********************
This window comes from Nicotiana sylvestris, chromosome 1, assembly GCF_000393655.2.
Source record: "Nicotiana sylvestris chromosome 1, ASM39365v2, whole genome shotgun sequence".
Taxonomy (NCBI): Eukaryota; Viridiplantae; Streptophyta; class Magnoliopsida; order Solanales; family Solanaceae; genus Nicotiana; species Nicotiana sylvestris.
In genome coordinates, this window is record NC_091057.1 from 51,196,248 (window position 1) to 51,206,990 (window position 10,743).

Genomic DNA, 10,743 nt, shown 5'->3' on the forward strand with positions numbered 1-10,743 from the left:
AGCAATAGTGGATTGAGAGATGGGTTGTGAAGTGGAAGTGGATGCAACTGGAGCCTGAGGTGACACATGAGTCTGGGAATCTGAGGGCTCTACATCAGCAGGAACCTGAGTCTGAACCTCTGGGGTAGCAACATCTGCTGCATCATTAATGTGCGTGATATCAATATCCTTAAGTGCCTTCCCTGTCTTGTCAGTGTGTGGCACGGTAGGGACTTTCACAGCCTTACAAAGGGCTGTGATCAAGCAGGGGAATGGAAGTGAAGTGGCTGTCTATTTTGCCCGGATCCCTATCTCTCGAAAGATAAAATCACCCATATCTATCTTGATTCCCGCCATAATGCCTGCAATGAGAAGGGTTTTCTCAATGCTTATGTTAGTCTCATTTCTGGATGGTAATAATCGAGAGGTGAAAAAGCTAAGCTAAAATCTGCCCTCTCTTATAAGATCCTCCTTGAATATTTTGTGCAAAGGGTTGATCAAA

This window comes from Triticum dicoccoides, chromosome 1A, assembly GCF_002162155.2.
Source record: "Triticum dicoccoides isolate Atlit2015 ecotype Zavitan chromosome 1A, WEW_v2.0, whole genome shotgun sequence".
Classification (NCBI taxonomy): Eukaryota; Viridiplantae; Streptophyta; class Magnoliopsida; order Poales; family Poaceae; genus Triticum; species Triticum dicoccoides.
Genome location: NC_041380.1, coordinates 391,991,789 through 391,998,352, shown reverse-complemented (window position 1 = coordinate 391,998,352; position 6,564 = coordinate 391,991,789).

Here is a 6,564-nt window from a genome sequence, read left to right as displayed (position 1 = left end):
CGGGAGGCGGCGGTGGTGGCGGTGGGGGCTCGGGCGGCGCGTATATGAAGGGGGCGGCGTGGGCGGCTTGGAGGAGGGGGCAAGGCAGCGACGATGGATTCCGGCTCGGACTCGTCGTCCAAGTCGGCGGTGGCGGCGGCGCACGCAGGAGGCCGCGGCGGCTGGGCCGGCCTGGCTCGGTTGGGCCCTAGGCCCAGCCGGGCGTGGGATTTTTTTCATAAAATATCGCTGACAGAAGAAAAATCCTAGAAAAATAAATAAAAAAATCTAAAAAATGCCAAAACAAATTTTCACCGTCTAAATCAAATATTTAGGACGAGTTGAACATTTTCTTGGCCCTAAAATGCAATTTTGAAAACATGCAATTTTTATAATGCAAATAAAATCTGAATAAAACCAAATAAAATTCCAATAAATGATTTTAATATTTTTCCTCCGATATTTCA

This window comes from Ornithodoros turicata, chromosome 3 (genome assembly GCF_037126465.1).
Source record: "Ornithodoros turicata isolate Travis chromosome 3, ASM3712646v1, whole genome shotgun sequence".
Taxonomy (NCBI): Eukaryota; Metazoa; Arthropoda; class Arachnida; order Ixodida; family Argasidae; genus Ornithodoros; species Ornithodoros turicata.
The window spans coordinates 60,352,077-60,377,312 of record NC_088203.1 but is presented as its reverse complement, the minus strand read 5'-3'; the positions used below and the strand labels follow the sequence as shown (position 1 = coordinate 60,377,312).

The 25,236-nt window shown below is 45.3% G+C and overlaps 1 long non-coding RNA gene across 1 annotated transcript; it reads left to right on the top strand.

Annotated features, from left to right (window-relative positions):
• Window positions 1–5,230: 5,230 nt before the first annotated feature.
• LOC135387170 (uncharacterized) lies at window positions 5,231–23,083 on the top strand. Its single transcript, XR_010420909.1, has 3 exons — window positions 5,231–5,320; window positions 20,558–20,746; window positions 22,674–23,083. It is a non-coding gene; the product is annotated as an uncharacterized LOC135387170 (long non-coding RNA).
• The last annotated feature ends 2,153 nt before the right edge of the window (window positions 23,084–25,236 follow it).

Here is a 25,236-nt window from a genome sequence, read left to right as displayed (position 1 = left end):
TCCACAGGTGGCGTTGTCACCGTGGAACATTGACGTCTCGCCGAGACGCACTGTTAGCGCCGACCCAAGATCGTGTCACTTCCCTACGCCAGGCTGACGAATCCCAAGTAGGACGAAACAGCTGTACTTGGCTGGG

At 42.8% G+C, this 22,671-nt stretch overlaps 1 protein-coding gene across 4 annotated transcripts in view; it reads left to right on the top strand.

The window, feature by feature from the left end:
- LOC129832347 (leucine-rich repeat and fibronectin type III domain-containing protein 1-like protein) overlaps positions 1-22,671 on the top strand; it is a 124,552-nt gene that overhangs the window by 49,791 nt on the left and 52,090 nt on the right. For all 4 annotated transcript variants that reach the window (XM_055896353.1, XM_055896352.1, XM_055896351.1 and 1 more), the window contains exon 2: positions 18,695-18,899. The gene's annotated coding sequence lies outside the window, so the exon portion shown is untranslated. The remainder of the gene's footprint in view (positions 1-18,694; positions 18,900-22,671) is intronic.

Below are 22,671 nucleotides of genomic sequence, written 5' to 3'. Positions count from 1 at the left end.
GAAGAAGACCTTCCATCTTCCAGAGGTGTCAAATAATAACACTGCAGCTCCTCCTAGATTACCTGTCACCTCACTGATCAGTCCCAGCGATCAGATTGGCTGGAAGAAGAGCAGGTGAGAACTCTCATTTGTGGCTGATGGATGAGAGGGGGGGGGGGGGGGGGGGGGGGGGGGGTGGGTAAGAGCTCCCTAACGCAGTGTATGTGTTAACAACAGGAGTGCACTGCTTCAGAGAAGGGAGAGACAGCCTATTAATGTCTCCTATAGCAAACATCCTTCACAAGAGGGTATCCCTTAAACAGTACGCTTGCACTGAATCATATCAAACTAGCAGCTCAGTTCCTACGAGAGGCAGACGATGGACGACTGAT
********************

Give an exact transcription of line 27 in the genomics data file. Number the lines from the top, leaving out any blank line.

Below are 22,671 nucleotides of genomic sequence, written 5' to 3'. Positions count from 1 at the left end.